I’m on very middle ground when it comes to Laurel right now. She definitely frustrates me, but I’m not on the “hate her all the time always” bandwagon. I mostly think she’s still very selfish in her grief and hasn’t learned to let go. It’s hard to lose someone, of course, but she’s not thinking about Sara right now, how painful it must be to come back from the dead (something rarely talked about in media, what does it feel like?), how awful this must be for her father (LOL is Alex Kingston around somewhere to play her mother once again? Does her mother know any of this?), and what she’d do if Sara — newly “resurrected” for a second time — died again. But I will give her props for not lying to her father again and for having such stubborn hope.

Then I dock her points for tying up her sister in a cold, dark basement. Some photos on a damp floor can’t help Sara get her memory back.

You couldn’t have tied her up in a spare bedroom?!? Laurel is determined to get Sara’s memory back, but what makes her think it’s there at all? She knows nothing of how death works, she doesn’t even seem to have a prevailing religious or scientific belief about death that is affecting her understanding of what is happening to Sara. Damien mentions to Lance that Sara’s soul is gone. “She may look like your daughter, but she doesn’t possess her soul.” (As someone who’s favorite TV show of all time is Angel which I compare to Arrow here — I thought that maybe somewhere they could find Sara’s soul and put it in a jar. They’d need to find Willow to re-ensoul her, of course.)

Despite what Damien suggested, Quentin fails the Abraham/Isaac test (insert a succinct link to the story) and does not follow through with killing how own child. (“You have no idea what terrible things i would do for both of you.”) When Laurel comes down the next day, however, she finds Sara GONE. Well, she was an assassin BEFORE she absorbed unknown League members (and probably lethal, criminal masterminds), you can’t have expected her to stay where you put her (IN A DAMP, DIRTY BASEMENT).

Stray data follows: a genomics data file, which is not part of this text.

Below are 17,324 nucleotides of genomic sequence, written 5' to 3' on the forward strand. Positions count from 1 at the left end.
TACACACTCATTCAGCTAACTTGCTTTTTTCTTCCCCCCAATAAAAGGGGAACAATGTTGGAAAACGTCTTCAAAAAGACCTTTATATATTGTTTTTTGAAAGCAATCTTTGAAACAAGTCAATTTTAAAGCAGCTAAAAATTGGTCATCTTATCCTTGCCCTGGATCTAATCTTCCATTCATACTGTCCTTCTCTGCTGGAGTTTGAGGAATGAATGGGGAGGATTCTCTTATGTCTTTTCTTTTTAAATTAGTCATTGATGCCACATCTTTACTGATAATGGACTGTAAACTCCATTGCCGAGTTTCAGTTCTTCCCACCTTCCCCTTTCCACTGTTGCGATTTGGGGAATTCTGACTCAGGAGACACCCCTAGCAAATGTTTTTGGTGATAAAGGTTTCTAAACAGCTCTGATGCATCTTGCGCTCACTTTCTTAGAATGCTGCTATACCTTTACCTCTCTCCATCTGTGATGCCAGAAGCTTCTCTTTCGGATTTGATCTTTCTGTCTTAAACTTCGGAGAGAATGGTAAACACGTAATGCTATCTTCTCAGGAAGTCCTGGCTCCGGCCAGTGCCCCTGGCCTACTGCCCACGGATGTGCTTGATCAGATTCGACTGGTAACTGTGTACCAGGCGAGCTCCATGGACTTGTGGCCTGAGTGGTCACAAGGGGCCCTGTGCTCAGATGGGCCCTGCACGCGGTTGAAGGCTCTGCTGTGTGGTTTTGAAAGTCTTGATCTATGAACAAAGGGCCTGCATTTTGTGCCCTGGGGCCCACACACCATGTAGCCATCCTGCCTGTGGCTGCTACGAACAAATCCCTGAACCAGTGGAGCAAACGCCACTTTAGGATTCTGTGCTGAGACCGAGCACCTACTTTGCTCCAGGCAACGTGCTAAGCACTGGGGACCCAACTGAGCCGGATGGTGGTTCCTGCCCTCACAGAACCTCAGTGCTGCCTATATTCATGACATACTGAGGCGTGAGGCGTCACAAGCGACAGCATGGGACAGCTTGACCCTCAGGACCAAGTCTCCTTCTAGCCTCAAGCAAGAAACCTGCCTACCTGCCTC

Any thoughts on where Sara has gone? Too early for her to meet up with any Legends of Tomorrow members; what are her steps before that?


What was I doing…? Right, a recap. Felicity and I both got just a little distracted. Ahem.

Before I go, I just loved the support Lexi Alexander received in her Arrow directing debut. It was a phenomenal episode (best in a long time) and that was in part, due to her. But I also really loved watching people on twitter support her. We’ve all seen the dismal stats of women in Hollywood in almost any field, but directing and writing being two well publicized roles where women are criminally underrepresented, especially women of color. (Side note: I didn’t realize that only two women in ten years had ever written an episode of Doctor Who. TWO. IN TEN YEARS. I can’t imagine directing stats for women on that show are any better. Anyway 🙂

So to see Lexi get a hashtag (#LexiTakesAim) and to receive so many wonderful comments and compliments on twitter during both the East and West Coast feeds of the episode (by many who don’t even watch Arrow but wanted to support her) was fantastic to see. As many shows recently have reminded us (Scandal and Quantico are the two I mean), women and especially women of color, get terrible media coverage — ‘Dog Whistle Politics‘ might have been trending a couple of Thursdays ago due to Scandal — so seeing this positivity brightened my viewing experience. More women directors and more women writers (this episode was co-written by Beth Schwartz) on TV please, especially in superhero media! I hope Arrow invites her back and other shows take notice.

Go Lexi, Go!

  1. If you don’t know what Hamilton the Musical is, first of all — treat yourself, but if you’re not ready, this shouldn’t hamper your understanding of my recap. =)